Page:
On a flight across North America, I glanced out of the window to admire the acres of farmland that spanned the horizon. Dusted with snow, they produced a quilted pattern of grain and corn, making me me wonder, ‘Why are the fields made up of circles within squares?’.

The circle question is easily explained by an engineering innovation from 1940, developed by the famed farmer, Frank Zybach. His invention of Center Pivot Irrigation led to more effective farming by partially automating the previously labor intensive task of plant watering. In Center Pivot Irrigation, an overhead irrigation system rotates around a central locus, carrying and spraying water down to all of the crops. The system rides upon wheels, and is generally powered by electric motors (though in its initial form, the irrigation system rotate using water power alone).

Central Pivot Irrigation

Though, the square question remains, why are these crop circles located in a square grid? This is far from the optimum pattern. Because of the square grid, the farmers are limited by the inefficiencies of the square packing grid. Assuming equal plot areas, the maximum percentage of farmable area is 78.5%. The maximum farmable area would come from a hexagonal packing pattern, allowing 90.1% of the area to be accessed by central pivot irrigation.


Why wouldn’t the farmers use a system that gives them 10% more land to use?

The answer seems to be inherently human. Humans love the simplicity of the idea of straight lines. However, these perfectly straight lines don’t truly exist in nature. They serve as a rough approximation for a variety of natural phenomenon; trees trunks, crystals, path light in a medium. But none of these examples are truly straight when critically examined.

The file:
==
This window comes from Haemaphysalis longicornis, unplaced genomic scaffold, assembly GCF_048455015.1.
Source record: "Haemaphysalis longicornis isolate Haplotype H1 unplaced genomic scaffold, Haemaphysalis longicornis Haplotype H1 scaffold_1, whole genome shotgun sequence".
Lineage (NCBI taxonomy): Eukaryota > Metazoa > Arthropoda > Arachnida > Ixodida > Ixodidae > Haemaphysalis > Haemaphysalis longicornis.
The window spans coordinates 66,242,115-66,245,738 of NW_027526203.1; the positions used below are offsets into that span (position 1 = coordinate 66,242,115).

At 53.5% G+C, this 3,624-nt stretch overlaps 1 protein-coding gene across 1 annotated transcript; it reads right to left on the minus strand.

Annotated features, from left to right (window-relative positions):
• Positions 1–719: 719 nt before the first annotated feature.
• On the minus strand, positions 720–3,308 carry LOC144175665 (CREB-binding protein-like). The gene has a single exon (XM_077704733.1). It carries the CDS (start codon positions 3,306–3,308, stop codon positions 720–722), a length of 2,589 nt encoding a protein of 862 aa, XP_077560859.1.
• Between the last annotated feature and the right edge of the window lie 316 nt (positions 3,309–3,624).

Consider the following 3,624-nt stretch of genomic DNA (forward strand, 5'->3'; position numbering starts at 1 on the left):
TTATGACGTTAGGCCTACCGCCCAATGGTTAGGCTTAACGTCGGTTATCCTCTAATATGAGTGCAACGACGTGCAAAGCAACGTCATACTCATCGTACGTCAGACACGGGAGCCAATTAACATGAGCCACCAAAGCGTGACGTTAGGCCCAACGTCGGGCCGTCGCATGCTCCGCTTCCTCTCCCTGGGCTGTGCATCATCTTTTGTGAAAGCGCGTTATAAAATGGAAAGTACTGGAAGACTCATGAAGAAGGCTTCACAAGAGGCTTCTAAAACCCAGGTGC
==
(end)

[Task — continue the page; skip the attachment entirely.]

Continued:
Humans developed these square grids in order to quickly parcel out large quantities of land. But this rough rule of thumb immediately led to problems. The curvature of the earth makes it impossible to superimpose a square grid upon its surface. This fact led to plenty of issues in early surveying, especially when two parcel grids, using different solutions to this issue, would meet.

Looks like these problems continue today, an antiquated square grid is forcing these circular farms to miss out on a significant percentage of crop yield. Or maybe, the optimal solution is Circular Pivot Irrigation systems all the way down…..


Header photo © wikipedia.com 2017
Body photo © wolframalpha.com 2017
Body photo © wikipedia.com 2017
Sources: https://www.ag.ndsu.edu/irrigation/faqs